No matter what sort of earth-shattering events may be afoot, believe me when I say that there is vastly more important stuff in life than gadgetry.
You see, around this time last year I paid a relatively short but quite uniquely memorable visit to the nearest emergency room, and things have changed quite a bit since:
- I now walk at least 1Km every day to the office (which includes climbing 6 floors via a few flights of stairs and ramps)
- I exercise once a week, every week (nearly ready to upgrade to twice a week)
- I try to sleep 8 full hours a night (instead of my previous average of 5)
- I gave up on coffee, tea, any kind of soda beverages, or alcohol (which wasn’t much of a problem, since the only thing I imbibed regularly was expresso)
- I no longer work well into the evenings or let myself be driven into a frenzy by office issues.
Besides a bunch of medication and exams, I got to carry around for a good while the beginnings of a couple of ulcers – sad remainders of entirely too much work-related stress, irregular sleeping habits and an overall frustration with what I was doing at the time.
And although I’m certainly better (and a smidgeon afraid of jinxing things by writing so), it hasn’t been fun. As anyone who took beta blockers, blood thinners and anti-acid medication will know, there is a certain degree of mental and physical adjustment to be made, since you:
- Feel tired most of the time
- Have all sorts of unnerving aches
- Tend to wake up in the middle of the night with odd chest/stomach pains (the kind that you can only figure out after being alarmed by them)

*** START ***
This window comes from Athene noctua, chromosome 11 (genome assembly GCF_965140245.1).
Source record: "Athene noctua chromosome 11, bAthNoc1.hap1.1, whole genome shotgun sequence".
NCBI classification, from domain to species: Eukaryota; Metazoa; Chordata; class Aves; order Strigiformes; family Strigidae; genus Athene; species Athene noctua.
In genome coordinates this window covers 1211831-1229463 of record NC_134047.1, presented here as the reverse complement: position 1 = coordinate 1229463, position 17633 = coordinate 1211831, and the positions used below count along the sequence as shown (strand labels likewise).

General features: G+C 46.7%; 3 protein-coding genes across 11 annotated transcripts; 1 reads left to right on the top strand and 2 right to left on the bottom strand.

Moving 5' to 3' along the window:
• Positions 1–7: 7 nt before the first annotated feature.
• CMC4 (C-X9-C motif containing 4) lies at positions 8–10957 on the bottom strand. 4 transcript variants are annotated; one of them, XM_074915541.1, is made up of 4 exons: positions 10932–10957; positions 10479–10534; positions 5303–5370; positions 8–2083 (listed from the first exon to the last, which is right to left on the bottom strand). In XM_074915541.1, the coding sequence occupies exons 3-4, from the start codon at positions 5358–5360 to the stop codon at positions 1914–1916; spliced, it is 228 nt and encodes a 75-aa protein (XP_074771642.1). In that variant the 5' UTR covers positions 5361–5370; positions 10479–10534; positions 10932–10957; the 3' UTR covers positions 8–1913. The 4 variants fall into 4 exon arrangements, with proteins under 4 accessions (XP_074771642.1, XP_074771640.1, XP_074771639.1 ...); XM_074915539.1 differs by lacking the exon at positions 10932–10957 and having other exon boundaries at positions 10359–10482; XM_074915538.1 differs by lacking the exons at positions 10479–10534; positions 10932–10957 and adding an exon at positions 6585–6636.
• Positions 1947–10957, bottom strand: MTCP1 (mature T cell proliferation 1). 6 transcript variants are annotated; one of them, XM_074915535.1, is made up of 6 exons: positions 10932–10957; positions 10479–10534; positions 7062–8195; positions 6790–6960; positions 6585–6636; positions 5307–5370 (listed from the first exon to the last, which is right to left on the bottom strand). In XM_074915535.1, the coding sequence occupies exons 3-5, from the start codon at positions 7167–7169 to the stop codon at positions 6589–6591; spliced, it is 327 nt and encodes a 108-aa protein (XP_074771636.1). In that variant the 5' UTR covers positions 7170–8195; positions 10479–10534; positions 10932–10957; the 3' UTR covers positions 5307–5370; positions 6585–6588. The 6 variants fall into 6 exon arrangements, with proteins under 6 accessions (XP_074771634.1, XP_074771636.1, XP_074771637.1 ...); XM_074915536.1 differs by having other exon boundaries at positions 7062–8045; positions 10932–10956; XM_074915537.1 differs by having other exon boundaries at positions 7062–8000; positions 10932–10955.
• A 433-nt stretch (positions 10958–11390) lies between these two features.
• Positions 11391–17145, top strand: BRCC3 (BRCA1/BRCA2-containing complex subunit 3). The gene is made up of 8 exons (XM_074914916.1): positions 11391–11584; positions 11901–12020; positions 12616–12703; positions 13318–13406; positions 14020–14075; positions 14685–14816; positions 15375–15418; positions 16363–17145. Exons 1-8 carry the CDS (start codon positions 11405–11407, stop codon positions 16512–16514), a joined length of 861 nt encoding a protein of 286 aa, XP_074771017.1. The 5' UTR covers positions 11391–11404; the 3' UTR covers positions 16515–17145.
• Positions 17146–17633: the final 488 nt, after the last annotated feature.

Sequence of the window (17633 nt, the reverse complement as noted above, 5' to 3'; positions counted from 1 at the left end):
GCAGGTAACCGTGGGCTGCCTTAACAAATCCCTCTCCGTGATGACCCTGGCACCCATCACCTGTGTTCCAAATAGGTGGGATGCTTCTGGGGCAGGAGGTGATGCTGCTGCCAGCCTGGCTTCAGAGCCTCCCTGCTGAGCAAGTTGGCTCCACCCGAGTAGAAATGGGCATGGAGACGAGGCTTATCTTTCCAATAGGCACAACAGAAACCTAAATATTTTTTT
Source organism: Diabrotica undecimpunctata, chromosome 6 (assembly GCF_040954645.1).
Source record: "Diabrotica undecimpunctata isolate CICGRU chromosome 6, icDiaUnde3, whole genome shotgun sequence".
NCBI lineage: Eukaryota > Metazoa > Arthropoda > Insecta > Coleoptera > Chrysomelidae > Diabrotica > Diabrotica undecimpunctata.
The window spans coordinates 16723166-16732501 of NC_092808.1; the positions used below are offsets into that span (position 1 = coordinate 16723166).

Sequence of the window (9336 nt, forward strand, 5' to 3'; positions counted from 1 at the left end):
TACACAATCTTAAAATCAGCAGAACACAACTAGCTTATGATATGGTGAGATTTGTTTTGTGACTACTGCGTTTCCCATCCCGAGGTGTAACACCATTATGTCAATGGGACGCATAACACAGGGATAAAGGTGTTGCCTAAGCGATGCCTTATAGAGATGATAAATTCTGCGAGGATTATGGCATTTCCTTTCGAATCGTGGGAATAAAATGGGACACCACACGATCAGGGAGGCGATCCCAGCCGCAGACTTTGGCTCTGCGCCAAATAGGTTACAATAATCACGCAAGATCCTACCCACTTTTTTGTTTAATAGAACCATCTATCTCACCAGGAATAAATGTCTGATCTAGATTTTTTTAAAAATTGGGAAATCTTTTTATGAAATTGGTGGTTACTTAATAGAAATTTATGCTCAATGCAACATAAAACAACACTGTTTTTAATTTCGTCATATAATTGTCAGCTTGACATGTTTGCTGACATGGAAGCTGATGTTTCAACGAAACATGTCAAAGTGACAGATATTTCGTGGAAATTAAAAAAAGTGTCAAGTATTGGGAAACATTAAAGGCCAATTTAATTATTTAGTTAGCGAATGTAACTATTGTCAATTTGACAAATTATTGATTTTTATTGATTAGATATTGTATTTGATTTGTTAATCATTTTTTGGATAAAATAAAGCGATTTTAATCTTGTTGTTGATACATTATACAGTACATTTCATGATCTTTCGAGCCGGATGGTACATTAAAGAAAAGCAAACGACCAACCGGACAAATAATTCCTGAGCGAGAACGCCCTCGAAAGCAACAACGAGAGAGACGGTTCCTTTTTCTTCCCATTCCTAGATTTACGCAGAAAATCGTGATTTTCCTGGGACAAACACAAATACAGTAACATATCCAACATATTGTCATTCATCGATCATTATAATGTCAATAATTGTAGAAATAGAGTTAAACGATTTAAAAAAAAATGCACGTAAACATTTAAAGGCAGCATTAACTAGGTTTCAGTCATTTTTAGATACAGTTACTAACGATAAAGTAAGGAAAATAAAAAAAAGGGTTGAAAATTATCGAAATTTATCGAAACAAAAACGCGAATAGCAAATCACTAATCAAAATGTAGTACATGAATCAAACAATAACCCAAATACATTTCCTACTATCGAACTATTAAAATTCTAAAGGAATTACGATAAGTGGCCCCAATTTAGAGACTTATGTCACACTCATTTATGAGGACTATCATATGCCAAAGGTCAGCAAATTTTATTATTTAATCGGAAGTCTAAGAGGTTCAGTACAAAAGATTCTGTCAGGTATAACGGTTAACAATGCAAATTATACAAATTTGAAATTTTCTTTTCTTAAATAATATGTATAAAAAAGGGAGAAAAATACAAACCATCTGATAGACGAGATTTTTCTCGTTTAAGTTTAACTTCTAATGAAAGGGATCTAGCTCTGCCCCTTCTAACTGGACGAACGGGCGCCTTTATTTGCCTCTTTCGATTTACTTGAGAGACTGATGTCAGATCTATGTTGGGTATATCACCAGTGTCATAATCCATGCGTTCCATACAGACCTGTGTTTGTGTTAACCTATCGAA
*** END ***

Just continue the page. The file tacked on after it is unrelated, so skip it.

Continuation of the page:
- Start paying an altogether unhealthy amount of attention to your own heartbeat
- Invariably end up losing concentration and focus
Which is, to put it mildly, kind of a drag. Although I could hold my own during work hours, my hobbies (photography, Yaki, this site, etc.) were out of focus for a good while, since I was concentrating on relaxing when I got home instead of spending yet more hours sitting at a computer.
Nothing like health to bring your priorities into focus, I guess.
The turning point was also somewhat hard to come by. No matter how rational you are, it isn’t until you start pushing yourself up to 140bpm on an exercise bike and seeing exams come out OK that you realize things are manageable.
The icing on the cake, however, is hearing your cardiologist say “OK, we’re going to get you off those now – just stick to an aspirin a day”.
That was pretty big, especially for someone like me who abhors any kind of medication and had had the good fortune of never being seriously ill.
There were, of course, upsides. For instance, my return to Marketing helped tremendously.
Although I was immediately involved into what may well have been one of the toughest things I did yet, I was able to get rid of all that stress and frustration by working it off while pacing myself carefully.
Thanks to that change, a whole set of motivation neurons lit up to help keep things going. But there was quite a bit more besides:
- I started learning Mandarin in earnest (a great way to clear your head and learn humility)
- I lost enough weight to be able to wear ten-year-old suits again
- I trained myself into taking a break every hour or so, get up, going over and talking to people directly (which is a tremendously effective way to defuse any sort of stress and solving issues)
- I don’t use lifts anymore unless it’s more than three floors or so
- I really, but really tune out from work when I leave the office
And although I don’t really feel I’m out of the woods yet (I had another “little thing”:Wikipedia:Heart_palpitation out of the blue one Sunday morning, again most likely due to a bit of deferred stress), things are looking up – my stomach problems seem to be mostly gone and I’m more clear-headed, calm and collected.
Well, provided my heart was up to dealing with the shock, of course.
Just kidding – I’m positive it is. Now I just want to make sure it stays that way for the next few years.